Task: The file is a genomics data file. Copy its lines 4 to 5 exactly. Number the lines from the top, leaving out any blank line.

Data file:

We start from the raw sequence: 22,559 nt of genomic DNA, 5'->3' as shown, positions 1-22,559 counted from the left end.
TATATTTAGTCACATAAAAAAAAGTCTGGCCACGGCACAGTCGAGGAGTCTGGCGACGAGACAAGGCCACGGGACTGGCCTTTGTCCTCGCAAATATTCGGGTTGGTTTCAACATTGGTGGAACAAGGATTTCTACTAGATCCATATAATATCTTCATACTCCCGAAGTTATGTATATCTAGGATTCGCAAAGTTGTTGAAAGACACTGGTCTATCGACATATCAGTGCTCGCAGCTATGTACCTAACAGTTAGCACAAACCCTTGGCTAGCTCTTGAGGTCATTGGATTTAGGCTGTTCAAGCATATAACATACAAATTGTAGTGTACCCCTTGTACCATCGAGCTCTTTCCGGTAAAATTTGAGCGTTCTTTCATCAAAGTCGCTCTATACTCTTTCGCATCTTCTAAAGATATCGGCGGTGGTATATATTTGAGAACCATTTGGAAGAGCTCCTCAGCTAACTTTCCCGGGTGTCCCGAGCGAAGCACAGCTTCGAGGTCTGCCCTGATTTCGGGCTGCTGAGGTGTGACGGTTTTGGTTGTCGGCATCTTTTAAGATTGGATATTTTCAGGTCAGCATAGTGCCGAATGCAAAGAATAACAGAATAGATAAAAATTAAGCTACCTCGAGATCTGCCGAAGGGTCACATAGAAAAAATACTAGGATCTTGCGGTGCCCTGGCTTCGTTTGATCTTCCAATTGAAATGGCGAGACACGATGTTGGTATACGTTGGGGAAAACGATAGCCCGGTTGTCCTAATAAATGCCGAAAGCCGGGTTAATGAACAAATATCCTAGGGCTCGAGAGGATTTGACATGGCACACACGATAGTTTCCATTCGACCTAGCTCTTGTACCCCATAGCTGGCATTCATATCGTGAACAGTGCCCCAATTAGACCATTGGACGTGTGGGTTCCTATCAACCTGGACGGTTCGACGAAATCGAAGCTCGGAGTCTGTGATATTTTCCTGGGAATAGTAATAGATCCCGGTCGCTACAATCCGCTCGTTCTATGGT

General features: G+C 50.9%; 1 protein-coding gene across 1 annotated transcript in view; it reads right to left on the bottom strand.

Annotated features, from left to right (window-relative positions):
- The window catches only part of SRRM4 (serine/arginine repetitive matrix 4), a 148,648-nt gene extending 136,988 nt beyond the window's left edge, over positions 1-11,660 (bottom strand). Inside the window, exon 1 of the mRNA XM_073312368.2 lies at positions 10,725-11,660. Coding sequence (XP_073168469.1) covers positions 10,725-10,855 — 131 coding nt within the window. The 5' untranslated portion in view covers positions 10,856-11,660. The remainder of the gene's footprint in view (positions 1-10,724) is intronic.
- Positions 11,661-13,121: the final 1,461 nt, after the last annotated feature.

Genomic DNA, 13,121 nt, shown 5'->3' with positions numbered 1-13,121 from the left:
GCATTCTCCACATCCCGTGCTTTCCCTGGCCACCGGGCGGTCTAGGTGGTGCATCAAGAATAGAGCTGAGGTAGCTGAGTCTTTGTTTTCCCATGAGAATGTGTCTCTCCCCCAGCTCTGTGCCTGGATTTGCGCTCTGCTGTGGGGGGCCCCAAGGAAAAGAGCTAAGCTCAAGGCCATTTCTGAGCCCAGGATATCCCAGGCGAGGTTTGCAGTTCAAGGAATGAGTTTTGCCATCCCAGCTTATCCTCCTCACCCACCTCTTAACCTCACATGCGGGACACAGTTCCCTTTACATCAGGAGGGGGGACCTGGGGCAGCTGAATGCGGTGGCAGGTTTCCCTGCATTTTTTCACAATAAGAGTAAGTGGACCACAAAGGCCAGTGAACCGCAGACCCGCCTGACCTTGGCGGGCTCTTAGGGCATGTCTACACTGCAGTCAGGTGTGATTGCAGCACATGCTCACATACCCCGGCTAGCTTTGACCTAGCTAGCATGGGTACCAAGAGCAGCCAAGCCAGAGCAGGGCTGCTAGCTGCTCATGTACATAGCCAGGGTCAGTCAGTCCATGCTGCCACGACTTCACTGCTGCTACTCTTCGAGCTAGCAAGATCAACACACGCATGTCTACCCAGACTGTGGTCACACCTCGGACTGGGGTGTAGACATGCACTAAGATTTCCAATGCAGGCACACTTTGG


Annotated features, from left to right (window-relative positions):
- The window catches only part of SRRM4 (serine/arginine repetitive matrix 4), a 148,648-nt gene extending 136,988 nt beyond the window's left edge, over positions 1-11,660 (bottom strand). Inside the window, exon 1 of the mRNA XM_073312368.2 lies at positions 10,725-11,660. Coding sequence (XP_073168469.1) covers positions 10,725-10,855 — 131 coding nt within the window. The 5' untranslated portion in view covers positions 10,856-11,660. The remainder of the gene's footprint in view (positions 1-10,724) is intronic.